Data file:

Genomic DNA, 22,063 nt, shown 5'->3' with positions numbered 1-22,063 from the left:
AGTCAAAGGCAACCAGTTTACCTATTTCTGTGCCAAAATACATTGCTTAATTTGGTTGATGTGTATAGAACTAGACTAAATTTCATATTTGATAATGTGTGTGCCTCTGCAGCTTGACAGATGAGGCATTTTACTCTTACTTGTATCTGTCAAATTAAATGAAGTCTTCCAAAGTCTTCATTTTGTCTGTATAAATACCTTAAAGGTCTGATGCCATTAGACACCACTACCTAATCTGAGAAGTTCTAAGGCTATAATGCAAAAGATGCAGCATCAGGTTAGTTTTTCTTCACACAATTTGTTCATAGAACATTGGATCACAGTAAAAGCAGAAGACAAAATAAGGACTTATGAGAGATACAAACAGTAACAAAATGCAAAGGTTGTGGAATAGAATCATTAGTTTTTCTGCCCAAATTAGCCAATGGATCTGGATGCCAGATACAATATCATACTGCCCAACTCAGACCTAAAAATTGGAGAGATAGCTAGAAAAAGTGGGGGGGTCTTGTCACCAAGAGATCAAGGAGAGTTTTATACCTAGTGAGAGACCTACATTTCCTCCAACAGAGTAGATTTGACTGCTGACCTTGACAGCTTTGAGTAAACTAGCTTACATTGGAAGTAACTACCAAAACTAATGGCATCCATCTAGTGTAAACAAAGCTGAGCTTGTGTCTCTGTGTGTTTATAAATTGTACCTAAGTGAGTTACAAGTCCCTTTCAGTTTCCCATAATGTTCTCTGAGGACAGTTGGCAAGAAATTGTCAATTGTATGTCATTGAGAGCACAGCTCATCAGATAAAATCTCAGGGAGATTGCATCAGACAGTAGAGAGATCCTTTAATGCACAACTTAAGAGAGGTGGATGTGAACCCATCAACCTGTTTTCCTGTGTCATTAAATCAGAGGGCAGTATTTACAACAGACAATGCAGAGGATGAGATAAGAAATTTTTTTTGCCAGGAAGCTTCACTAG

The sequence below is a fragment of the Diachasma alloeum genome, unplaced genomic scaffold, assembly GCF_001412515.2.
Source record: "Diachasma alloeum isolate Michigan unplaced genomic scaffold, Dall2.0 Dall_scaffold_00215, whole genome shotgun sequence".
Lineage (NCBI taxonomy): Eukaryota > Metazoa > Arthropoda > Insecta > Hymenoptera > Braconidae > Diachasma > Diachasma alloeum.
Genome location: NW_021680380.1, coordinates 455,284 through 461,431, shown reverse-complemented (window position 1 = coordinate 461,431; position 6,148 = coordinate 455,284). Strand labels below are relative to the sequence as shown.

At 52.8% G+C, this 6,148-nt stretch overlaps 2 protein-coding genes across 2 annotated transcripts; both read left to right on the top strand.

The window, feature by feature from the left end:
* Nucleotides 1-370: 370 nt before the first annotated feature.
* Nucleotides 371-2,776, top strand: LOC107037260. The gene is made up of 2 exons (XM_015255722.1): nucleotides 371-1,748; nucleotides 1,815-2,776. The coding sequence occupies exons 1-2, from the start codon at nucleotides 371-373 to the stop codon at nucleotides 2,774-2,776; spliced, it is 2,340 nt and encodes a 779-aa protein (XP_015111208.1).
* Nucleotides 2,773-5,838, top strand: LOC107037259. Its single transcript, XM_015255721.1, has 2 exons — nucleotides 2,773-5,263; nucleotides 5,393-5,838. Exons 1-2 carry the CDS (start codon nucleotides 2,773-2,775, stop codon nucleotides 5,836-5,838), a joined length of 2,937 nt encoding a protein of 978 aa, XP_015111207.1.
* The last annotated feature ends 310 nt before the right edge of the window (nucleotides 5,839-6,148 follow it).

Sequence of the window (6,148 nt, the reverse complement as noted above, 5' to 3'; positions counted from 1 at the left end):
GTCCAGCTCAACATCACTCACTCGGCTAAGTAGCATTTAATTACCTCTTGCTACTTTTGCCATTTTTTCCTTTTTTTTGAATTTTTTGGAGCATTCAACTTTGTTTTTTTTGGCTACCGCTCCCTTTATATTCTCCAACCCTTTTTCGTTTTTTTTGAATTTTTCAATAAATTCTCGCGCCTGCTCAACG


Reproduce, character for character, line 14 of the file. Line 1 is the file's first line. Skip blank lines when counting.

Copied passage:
GTCCAGCTCAACATCACTCACTCGGCTAAGTAGCATTTAATTACCTCTTGCTACTTTTGCCATTTTTTCCTTTTTTTTGAATTTTTTGGAGCATTCAACTTTGTTTTTTTTGGCTACCGCTCCCTTTATATTCTCCAACCCTTTTTCGTTTTTTTTGAATTTTTCAATAAATTCTCGCGCCTGCTCAACG